Droughts more worrying than flash floods: Balakrishnan

SINGAPORE - While Dr Vivian Balakrishnam commended the recommendations put forward by the expert panel working to ease the flooding situation, he said more should be done to guard against dry spells as well.

Dr Balakrishnan was speaking at ECo Day Out at South West today - a community driven recycling event.

The environment minister said that what has been happening in Singapore is a greater variability in the weather, which means more intense rain but also a possibility of droughts, The Straits Times (ST) reported.

According to ST, Singapore is likely to face a dry spell soon, due to the north-east monsoon, which typically starts in February.

Hence, Singapore's investments and efforts towards building a flood prevention infrastructure should be just as effective in managing other extreme weather conditions like droughts, a local news channel reported.

"A prolonged drought is something of a greater worry to me than a flash flood, which can be resolved over 15 minutes to half an hour," he said.

He added that he is keeping a close eye on the recommendations put forth by the panel to ensure that they also take into consideration future possibilities of dry seasons.

Dr Balakrishnam gave some examples of the recommendations, such as the installation of green roofs, building of detention ponds and using water more efficiently at a local level.

Other recommendations include the use of rooftops and more porous pavements.

While Dr Balakrishnan said he agrees with all the recommendations, he added that it will not be an easy task to turn them into reality.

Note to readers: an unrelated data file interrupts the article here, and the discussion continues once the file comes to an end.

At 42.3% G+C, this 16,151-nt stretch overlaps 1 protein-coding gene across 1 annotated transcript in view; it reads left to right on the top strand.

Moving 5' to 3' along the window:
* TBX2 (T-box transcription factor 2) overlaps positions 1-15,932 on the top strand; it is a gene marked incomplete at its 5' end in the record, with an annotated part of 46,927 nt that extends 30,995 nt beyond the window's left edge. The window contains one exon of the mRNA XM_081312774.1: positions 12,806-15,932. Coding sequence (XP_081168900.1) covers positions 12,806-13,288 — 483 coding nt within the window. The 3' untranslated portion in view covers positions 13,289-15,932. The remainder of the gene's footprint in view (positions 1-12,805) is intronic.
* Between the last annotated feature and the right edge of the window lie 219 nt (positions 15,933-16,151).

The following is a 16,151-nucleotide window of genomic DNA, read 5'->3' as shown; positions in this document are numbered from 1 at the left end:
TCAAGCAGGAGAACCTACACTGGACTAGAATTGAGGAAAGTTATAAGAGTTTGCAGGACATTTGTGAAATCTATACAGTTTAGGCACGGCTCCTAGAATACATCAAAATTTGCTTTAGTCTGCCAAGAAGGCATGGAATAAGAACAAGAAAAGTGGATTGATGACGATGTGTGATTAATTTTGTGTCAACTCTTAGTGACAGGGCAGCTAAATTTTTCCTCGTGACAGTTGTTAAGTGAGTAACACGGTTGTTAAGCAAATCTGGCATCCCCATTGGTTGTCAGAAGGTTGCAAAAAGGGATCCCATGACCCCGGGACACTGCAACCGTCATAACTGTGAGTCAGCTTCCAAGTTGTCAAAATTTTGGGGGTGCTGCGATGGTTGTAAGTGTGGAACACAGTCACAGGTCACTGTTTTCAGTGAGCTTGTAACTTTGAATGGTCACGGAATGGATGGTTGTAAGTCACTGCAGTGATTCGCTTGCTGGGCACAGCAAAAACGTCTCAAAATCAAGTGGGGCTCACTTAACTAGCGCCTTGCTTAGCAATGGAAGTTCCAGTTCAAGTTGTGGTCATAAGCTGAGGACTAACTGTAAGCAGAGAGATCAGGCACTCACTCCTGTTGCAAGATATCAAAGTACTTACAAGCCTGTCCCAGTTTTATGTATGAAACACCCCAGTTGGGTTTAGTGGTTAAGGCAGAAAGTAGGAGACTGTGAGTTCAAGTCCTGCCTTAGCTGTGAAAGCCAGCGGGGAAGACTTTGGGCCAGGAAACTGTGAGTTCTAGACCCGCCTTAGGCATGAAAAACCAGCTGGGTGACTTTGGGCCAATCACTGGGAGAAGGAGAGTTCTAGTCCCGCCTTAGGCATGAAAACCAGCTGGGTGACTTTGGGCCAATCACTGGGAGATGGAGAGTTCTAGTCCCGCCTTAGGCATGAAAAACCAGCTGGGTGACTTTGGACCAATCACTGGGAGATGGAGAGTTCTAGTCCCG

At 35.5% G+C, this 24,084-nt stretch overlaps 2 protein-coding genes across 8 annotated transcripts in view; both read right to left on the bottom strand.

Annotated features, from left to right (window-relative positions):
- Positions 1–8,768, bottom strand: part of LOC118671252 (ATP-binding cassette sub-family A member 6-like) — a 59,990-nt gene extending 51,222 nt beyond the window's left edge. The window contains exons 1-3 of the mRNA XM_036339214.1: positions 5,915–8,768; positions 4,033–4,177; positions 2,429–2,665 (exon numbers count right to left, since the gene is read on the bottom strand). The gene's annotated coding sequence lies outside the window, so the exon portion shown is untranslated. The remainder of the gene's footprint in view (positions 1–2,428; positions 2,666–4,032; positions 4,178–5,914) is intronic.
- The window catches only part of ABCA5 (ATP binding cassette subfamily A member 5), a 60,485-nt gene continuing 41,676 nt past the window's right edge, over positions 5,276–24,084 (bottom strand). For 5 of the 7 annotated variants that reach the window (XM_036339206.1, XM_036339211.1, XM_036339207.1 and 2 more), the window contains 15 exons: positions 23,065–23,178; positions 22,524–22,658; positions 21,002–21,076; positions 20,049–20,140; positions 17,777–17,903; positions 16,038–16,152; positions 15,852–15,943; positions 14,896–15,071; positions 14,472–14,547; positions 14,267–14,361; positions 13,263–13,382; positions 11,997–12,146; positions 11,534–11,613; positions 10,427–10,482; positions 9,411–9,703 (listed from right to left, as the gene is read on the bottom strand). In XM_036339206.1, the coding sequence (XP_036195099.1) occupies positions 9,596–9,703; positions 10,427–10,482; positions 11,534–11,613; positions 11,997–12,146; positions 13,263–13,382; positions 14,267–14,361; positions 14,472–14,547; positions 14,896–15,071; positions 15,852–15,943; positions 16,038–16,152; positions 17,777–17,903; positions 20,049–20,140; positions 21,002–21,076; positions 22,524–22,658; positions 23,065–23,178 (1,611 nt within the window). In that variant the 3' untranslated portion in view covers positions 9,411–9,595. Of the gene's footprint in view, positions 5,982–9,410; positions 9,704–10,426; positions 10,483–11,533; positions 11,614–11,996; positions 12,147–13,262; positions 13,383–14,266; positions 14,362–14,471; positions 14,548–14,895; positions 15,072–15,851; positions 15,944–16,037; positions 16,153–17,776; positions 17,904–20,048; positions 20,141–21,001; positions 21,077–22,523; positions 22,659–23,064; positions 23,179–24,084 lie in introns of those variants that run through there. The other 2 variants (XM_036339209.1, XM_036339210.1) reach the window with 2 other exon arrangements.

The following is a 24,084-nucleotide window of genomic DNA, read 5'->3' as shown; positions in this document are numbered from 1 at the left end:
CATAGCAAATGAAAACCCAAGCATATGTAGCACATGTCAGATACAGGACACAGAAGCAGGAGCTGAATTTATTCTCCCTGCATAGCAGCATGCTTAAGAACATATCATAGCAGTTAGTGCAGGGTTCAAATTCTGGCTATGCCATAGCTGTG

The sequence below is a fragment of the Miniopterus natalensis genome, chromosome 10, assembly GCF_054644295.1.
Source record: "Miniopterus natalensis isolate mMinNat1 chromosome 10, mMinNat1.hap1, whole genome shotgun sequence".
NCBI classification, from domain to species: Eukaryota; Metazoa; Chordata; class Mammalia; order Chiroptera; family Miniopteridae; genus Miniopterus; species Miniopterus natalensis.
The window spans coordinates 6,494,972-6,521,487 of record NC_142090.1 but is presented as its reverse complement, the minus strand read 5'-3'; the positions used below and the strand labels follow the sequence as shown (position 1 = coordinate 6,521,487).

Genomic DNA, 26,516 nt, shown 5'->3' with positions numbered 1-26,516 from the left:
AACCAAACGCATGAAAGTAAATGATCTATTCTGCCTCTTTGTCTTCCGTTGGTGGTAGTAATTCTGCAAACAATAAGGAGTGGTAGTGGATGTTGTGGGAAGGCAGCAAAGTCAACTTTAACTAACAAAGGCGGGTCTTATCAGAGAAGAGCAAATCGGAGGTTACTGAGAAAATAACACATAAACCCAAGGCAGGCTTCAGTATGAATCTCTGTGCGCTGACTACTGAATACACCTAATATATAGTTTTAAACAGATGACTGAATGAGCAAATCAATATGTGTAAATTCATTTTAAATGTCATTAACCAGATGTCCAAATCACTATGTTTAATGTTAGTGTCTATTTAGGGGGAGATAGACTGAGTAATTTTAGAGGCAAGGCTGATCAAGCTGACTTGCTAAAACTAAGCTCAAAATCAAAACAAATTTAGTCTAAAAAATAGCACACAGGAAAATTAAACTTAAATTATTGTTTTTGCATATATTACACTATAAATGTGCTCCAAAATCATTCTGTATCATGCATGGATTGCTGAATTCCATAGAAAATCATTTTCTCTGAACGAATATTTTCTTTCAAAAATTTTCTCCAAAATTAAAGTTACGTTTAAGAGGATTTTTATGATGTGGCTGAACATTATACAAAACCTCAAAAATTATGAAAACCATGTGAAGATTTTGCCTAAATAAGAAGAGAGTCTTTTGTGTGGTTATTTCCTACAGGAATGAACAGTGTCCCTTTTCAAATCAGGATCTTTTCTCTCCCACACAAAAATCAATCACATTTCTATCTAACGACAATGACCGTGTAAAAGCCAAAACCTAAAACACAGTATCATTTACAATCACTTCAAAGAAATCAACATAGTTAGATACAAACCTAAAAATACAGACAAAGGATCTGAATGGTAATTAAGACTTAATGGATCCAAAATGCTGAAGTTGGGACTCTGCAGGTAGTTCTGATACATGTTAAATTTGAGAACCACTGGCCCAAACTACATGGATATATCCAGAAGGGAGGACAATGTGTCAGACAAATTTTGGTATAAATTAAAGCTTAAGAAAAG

He said besides the issue of securing finances, there will be trade-offs involved. For example, other potential alternative uses for the land required.

He said it will take time to produce a plan which is both realistic and one that the public will agree on is a value-for-money proposition.

Dr Balakrishnan also updated the public on the anti-flood measures in the works.

The improvement works at Liat Towers and Lucky Plaza is to be completed within three months, and the Public Utilities Board (PUB) will have about six months to decide whether to go ahead with the building of detention ponds, he said.

If they are to be built, PUB will also have to decide where they will be located.

Other works in progress include the Stamford Canal, which is to be checked within nine months to see if its current capacity if being maximised, and an accurate digital elevation map of Singapore, which is to take shape by the end of the year.


Flash floods in Orchard Road and other parts of S'pore
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